Link to PDF…

SkypeOut Rates – All Destinations

An indicator of the falling costs of telecommunications in Nigeria are rates Skype, a leading Voice over IP provider, charges. These rates for the SkypeOut feature provide a comparative cost against virtually every country by reflecting connection costs associated with each destination. SkypeOut rates to Nigeria dropped in January 2006, reflecting increasing efficiencies and falling barriers. Compared to other African countries, the SkypeOut rate for Nigeria is nearly a third of Kenya’s, less than Zimbabwe, and nearly half that of calling Niger. Overall, the rates are comparable to South Africa with similar differences between mobile and landline destinations .

Link to Skype’s SkypeOut Rates…

NCC Penalizes Globalcom for refusal to Reconnect PTO’s

The Nigerian Communications Commission, in line with section 53 (1) of the Nigerian Communications Act, has on April 7, 2004 issued a Direction to Globacom Limited demanding the payment of a penalty of N34 million to the Commission for flagrantly refusing to reconnect certain private telecom operators 24 days after the expiration of the seven-day period within which to comply.Of the amount, N10 million is the lump sum payment for non-compliance with the preceding Direction of the Commission and N24 million is the aggregate of the sum of N1 million per day for each day of non-compliance.
As a result of complaints received from some operators that they had been disconnected from Globacom’s network, the Commission held a meeting with Globacom on December 13, 2004. Arising from that meeting, the Commission forwarded to Globacom a Notice of Intention to issue a Direction dated January 19, 2005.
Following the failure of Globacom to respond to the Notice of Intention to issue a Direction, the Commission on March 7, 2005 issued a Direction in the following terms:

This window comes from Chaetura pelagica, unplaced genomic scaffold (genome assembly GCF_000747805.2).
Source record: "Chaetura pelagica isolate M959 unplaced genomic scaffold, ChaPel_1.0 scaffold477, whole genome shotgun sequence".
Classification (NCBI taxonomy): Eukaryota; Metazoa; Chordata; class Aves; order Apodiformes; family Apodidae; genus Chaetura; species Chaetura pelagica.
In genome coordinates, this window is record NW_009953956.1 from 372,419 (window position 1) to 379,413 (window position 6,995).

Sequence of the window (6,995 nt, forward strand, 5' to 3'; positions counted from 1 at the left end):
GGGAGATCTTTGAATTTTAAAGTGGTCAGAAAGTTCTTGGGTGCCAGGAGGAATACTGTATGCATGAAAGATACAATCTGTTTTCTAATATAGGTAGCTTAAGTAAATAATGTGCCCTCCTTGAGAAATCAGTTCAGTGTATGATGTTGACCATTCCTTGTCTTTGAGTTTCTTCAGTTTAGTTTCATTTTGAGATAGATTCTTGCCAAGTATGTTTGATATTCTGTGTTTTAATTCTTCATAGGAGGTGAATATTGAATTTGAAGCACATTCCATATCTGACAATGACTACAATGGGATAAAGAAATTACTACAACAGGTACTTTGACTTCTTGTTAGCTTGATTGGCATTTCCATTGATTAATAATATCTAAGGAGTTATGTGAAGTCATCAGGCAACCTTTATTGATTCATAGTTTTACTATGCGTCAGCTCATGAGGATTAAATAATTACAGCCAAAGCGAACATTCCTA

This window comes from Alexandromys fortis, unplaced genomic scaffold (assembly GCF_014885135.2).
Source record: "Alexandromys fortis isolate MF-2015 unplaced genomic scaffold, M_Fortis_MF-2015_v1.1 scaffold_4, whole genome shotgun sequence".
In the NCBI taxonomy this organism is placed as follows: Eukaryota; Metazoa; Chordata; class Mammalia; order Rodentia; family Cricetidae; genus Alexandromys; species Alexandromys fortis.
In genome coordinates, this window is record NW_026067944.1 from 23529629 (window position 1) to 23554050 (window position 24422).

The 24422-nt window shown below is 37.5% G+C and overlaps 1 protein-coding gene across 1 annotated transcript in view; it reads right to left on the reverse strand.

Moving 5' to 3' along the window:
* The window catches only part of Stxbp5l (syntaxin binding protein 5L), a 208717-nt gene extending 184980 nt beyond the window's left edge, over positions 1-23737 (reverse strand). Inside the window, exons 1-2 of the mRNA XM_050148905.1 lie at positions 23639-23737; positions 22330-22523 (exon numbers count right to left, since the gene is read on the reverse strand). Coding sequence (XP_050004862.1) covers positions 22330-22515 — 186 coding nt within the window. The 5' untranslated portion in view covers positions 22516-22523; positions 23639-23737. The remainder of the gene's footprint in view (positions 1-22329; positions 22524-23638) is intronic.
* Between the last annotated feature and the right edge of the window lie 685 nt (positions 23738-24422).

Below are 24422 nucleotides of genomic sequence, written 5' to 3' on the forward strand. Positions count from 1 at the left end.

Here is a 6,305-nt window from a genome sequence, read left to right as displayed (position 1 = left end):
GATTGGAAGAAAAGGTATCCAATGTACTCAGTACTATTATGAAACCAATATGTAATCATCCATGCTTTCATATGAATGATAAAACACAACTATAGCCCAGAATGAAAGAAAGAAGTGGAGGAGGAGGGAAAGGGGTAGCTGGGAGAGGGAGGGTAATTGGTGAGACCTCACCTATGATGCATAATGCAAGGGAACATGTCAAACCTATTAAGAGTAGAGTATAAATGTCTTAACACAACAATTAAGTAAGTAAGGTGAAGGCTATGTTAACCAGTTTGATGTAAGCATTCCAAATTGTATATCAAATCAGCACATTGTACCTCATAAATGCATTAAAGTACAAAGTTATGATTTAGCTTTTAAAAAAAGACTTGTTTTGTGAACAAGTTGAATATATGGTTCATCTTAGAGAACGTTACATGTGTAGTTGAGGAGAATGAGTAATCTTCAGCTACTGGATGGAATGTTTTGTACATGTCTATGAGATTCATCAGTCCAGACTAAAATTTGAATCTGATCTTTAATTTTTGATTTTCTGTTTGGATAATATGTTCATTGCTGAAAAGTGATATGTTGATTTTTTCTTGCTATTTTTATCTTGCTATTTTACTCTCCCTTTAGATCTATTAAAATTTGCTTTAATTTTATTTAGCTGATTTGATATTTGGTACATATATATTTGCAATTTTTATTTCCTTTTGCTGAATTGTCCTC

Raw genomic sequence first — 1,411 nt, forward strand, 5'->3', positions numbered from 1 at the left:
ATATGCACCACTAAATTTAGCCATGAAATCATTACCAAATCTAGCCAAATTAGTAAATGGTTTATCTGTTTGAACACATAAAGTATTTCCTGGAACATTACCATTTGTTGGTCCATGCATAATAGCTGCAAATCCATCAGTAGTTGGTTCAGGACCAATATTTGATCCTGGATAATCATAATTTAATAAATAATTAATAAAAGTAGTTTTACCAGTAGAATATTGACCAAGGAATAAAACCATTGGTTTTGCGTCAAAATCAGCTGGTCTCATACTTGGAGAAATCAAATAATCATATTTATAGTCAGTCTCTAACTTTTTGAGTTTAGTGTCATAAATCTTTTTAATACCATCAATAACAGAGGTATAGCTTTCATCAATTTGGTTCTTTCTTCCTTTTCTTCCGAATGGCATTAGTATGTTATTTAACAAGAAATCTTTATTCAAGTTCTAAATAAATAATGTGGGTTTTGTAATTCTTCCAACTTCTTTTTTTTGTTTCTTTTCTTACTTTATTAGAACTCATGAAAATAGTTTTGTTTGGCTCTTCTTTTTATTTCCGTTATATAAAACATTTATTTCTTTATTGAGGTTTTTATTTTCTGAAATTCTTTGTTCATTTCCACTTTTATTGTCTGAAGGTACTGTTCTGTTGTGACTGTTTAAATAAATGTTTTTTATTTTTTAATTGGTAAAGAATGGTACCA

That Globacom Limited should ensure interconnection of its network with all the affected operators including but not limited to Cell Communications Limited (CELLCOM), Disc Communications Limited (DISCOM), Independent Telephone Networks Limited (ITN), Reliance Telecommunications Limited (RELTEL), XPT Links Limited (XTP), and other PTO’s affected by the disconnection within seven days thereof.
Upon failure to reconnect any of the said operators within seven days, Globacom Limited shall pay to the Commission a penalty in the sum of ^10 million and thereafter the sum N1 million per day as long as the contravention persists.
The seven-day period within which compliance was required by the Commission expired on March 14, 2005. Up till April 7, 2005 Globacom had not migrated any of the affected operators to another switch as it undertook to do at the meeting held on December 13, 2004 or as required by the Commission in its Direction issued on March 7, 2005. The Commission is of the considered opinion that ample opportunity has been given to Globacom to comply with its lawful Direction.
At the expense of repetition, the Commission wishes to stress that the issue of unilateral disconnection of operators without its approval is expressly prohibited by law. A situation where an operator does not only unilaterally disconnect other operators but also refuses to heed a Direction from the Regulator to reconnect them is inimical to the growth of the industry and must be discouraged.

Link to article…

Working Paper Access to Information

Transparency International’s working paper on Access to Information